Essay critiqueWatch this thread
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Question - 'Would it be a failure of UK democracy if a majority of UK adults supported restoration of the death penalty, but the UK Parliament consistently voted to maintain its abolition? Discuss.'
I believe that if this situation occurred it would demonstrate a failure in the United Kingdom’s democratic process, as it would show the incompetence, ignorance and unwillingness of Parliament to listen to the British public. I will approach this question as if the ‘majority of adults’ is from a majority vote from a public referendum.
An argument stating that it would not be a failure for the United Kingdom’s democratic process is that it could be for the ‘greater good’ if the vote was repealed by Parliament. If the public voted in support of waging war, would it be the morally correct choice to accept the democratic vote, or to question and reconsider said vote if it could cause great damage to the country?
A rejection by Parliament for a referendum issue as deeply intertwined with morals as the death penalty should cause voters to confront and rethink their previous stance, and it would give the public time to question their vote after noticing the unforeseen, unpleasant and unwanted consequences, which could cause public opinion to sway drastically to agree with Parliament’s upholding of the abolition of the legislation.
A common example of a sway in public opinion is the current process of the United Kingdom leaving the European Union, commonly known as Brexit. This vote has caused many to question their previous stance of leaving after noticing after the vote the economic, political and cultural damage that Brexit is bringing to the country. The current polling for the Brexit vote shows that the tables have turned from majority support for leave to majority support for remain. Perhaps this poses the question; are the public easily mislead during referendums and if so is it the fault of those misleading the public or the public themselves being close-minded on controversial issues?
However, it is ignorant to dismiss the British public as misinformed. It can accept that the public are biased, but it is human nature to have a preference when given a choice. It is also disingenuous to generalise the majority of a nation as being misinformed on issues. Controversial issues, such as the death penalty have many intricate details and nuances, such as what quantifies someone to obtain the death penalty?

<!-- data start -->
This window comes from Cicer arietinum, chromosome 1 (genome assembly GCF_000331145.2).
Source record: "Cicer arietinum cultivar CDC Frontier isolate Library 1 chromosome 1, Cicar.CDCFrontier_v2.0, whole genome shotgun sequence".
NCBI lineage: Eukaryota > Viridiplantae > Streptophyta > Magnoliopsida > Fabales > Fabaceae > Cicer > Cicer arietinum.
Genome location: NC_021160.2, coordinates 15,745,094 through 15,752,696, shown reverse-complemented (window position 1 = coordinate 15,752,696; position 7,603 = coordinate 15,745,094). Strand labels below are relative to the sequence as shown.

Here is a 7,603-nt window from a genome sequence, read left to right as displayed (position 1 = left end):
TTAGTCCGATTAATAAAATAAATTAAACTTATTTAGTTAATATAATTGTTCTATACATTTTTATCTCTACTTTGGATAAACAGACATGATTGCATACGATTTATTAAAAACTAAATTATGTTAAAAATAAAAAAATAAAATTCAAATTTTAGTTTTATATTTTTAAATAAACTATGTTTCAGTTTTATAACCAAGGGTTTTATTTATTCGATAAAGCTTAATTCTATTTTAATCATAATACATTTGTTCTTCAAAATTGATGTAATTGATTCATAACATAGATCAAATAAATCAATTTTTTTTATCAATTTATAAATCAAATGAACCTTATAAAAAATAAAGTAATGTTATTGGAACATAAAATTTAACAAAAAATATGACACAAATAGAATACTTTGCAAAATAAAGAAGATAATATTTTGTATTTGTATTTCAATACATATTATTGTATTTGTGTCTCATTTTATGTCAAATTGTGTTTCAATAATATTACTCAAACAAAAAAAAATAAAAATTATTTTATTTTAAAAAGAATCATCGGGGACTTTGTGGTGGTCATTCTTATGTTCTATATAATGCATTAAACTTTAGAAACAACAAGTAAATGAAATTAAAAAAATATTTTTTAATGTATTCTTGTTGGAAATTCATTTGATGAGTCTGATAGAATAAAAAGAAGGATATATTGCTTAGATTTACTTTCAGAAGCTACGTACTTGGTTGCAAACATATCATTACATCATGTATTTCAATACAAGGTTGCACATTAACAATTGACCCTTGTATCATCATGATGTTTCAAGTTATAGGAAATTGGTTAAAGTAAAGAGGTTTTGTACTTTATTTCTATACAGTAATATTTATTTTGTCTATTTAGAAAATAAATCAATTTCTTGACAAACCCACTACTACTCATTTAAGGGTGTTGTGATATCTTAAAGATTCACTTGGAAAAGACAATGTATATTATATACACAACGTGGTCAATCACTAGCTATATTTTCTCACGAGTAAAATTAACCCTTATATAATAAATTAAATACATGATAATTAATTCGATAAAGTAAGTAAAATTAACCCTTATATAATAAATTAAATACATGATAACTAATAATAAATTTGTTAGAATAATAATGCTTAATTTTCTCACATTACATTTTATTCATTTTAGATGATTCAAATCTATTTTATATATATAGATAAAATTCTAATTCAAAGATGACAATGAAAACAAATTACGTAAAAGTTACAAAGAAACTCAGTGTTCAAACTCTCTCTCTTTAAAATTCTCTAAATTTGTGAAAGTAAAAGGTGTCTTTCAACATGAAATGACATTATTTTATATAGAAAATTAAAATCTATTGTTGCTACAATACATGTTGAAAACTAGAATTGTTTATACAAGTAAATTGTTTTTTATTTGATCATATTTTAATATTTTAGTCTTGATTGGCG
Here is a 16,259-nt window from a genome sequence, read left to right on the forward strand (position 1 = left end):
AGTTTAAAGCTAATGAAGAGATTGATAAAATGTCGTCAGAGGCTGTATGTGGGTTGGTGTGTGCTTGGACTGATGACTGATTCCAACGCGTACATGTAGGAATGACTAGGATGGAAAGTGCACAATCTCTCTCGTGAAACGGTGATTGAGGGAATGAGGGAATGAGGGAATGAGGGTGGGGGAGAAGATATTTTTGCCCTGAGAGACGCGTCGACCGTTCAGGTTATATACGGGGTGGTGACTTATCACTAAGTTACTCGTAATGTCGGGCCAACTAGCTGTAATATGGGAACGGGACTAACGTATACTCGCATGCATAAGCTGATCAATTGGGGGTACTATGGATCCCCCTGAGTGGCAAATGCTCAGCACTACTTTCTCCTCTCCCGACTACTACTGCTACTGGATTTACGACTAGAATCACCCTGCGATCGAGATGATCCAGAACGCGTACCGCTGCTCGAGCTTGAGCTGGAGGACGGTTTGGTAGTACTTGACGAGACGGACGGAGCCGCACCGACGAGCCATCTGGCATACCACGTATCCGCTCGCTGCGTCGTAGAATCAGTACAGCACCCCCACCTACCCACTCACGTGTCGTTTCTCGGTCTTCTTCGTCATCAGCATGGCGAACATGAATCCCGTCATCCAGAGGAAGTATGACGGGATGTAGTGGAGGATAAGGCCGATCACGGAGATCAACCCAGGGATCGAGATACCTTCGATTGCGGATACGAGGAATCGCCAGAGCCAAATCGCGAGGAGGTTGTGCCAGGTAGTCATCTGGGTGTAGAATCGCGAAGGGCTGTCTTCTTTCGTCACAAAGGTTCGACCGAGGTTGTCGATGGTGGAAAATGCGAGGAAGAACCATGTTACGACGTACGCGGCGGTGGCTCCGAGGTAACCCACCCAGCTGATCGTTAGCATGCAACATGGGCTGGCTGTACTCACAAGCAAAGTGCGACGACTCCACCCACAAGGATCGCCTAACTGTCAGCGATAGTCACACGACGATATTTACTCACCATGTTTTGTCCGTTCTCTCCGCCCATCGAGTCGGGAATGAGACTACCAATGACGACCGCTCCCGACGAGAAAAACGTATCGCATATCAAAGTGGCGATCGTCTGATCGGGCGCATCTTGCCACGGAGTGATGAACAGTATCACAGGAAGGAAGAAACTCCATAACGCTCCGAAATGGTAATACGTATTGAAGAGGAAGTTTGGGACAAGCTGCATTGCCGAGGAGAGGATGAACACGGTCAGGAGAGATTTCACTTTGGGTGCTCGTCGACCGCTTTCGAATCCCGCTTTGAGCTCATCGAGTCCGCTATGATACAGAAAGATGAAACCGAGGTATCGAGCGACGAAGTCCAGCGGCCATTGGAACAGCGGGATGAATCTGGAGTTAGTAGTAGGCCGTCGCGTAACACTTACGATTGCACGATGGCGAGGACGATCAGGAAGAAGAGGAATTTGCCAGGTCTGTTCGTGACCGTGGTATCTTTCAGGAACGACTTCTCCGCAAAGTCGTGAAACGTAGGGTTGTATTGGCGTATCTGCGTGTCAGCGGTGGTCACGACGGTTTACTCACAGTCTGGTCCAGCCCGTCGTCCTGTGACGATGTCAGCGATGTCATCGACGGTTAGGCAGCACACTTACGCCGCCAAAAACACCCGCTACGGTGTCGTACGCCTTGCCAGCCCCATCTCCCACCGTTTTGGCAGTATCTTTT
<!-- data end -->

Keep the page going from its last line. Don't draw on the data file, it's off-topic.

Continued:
It can also easily be argued that the public can simply vote out those who refuse to accept the result of a referendum. If this issue was so crucial and important to the public, alla Brexit, the public would vote primarily based on said issue if the candidate was willing (or unwilling) to accept the result brought with the referendum. In essence, this could be a ‘people’s vote’ as it would prove if there still is majority support for such legislation after the consequences have been noted. Also, in regards to Brexit, the sway in public opinion has not been dramatic. It has remained as divided as the result of the referendum itself.
To conclude, I still reinstate my belief that it would be a failure in the United Kingdom’s democratic process to refuse to accept the result of a public referendum, however I believe this question is not pointed at the right target. In such a vote; surely it is not a failure in the United Kingdom’s democracy, but more a failure in the United Kingdom’s education system, as it is a failure in teaching the democratic political process?
More broadly, I'd say you've also missed the key point of what 'democracy in the UK' means, or should be taken to mean. We have a Parliamentary system (with one elected house and one unelected house), and it is a representative democracy, not a direct democracy. Is the responsibility, or duty, of an MP in a representative democracy simply to validate the opinion of the majority of their consituents? Or is their responsibility to exercise their judgement of what is in the national interest, even if that conflicts with the opinion of the majority of their constituents?
I think a big part of it, which you have kinda skipped over, is what "democracy" and most significantly what "UK democracy" means. Does our system have any normative values, as to fundamental rights and liberties? Would a 90%-elected government in Lagos, which kills 10% of the electorate, be considered "democratic"? Would it be considered "democratic" from a UK perspective? Bearing in mind the make-up of our political system, which is a representative democracy de facto. The Commons are king. De jure, however, the Lords (some of whom are elected hereditary peers) has corollary powers, in fact is supposed to be the senior chamber, and the Queen is the source of all laws. In UK democracy, there are multiple layers between votes and statutory enactments.
As the question is about what democracy means, you cannot assume that the reader agrees with your definition. You must at least present it as an axiom of your argument.